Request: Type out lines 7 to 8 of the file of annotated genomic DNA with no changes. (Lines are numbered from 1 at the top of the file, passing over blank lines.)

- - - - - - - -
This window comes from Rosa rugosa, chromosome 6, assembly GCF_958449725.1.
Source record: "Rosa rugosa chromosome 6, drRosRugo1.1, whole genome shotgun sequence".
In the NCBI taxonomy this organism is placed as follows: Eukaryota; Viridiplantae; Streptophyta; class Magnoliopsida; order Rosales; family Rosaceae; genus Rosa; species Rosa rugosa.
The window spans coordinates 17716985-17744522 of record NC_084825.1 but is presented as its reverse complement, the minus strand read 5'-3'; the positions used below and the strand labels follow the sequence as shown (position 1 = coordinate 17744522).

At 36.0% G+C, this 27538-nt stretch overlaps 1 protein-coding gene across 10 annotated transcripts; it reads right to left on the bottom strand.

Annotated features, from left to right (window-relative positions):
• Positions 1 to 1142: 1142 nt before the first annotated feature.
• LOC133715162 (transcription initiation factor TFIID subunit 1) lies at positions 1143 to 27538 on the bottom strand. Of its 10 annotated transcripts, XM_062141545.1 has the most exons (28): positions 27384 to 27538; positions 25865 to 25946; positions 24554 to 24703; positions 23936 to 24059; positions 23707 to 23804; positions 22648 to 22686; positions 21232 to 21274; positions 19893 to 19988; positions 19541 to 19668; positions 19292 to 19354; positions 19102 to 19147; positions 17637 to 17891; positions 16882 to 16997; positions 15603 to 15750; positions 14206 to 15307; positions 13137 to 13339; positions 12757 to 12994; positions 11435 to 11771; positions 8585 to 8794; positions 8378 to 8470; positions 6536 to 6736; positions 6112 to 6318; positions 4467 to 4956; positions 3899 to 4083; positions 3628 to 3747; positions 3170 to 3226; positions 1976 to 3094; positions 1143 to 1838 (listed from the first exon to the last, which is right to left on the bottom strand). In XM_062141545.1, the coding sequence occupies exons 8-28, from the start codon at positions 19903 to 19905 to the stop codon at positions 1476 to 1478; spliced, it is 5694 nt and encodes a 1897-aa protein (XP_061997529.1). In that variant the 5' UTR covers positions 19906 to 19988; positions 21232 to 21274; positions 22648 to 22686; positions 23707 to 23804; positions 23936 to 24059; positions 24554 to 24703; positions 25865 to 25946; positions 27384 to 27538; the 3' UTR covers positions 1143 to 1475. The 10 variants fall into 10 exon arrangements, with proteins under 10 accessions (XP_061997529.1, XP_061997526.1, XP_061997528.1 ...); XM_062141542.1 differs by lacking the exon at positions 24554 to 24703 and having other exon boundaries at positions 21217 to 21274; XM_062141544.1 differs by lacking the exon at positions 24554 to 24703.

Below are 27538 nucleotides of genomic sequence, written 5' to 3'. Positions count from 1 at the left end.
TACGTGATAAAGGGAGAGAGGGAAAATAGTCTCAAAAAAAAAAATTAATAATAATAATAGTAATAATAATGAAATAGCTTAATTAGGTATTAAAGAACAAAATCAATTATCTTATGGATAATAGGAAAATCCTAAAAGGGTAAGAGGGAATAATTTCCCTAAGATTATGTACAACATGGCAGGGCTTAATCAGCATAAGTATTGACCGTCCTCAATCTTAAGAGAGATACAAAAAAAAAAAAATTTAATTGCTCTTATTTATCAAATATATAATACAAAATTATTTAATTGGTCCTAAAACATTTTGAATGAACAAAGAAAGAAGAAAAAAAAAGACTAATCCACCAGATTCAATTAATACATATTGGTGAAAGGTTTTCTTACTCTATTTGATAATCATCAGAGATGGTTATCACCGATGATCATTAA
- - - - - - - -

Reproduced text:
• Positions 1 to 1142: 1142 nt before the first annotated feature.
• LOC133715162 (transcription initiation factor TFIID subunit 1) lies at positions 1143 to 27538 on the bottom strand. Of its 10 annotated transcripts, XM_062141545.1 has the most exons (28): positions 27384 to 27538; positions 25865 to 25946; positions 24554 to 24703; positions 23936 to 24059; positions 23707 to 23804; positions 22648 to 22686; positions 21232 to 21274; positions 19893 to 19988; positions 19541 to 19668; positions 19292 to 19354; positions 19102 to 19147; positions 17637 to 17891; positions 16882 to 16997; positions 15603 to 15750; positions 14206 to 15307; positions 13137 to 13339; positions 12757 to 12994; positions 11435 to 11771; positions 8585 to 8794; positions 8378 to 8470; positions 6536 to 6736; positions 6112 to 6318; positions 4467 to 4956; positions 3899 to 4083; positions 3628 to 3747; positions 3170 to 3226; positions 1976 to 3094; positions 1143 to 1838 (listed from the first exon to the last, which is right to left on the bottom strand). In XM_062141545.1, the coding sequence occupies exons 8-28, from the start codon at positions 19903 to 19905 to the stop codon at positions 1476 to 1478; spliced, it is 5694 nt and encodes a 1897-aa protein (XP_061997529.1). In that variant the 5' UTR covers positions 19906 to 19988; positions 21232 to 21274; positions 22648 to 22686; positions 23707 to 23804; positions 23936 to 24059; positions 24554 to 24703; positions 25865 to 25946; positions 27384 to 27538; the 3' UTR covers positions 1143 to 1475. The 10 variants fall into 10 exon arrangements, with proteins under 10 accessions (XP_061997529.1, XP_061997526.1, XP_061997528.1 ...); XM_062141542.1 differs by lacking the exon at positions 24554 to 24703 and having other exon boundaries at positions 21217 to 21274; XM_062141544.1 differs by lacking the exon at positions 24554 to 24703.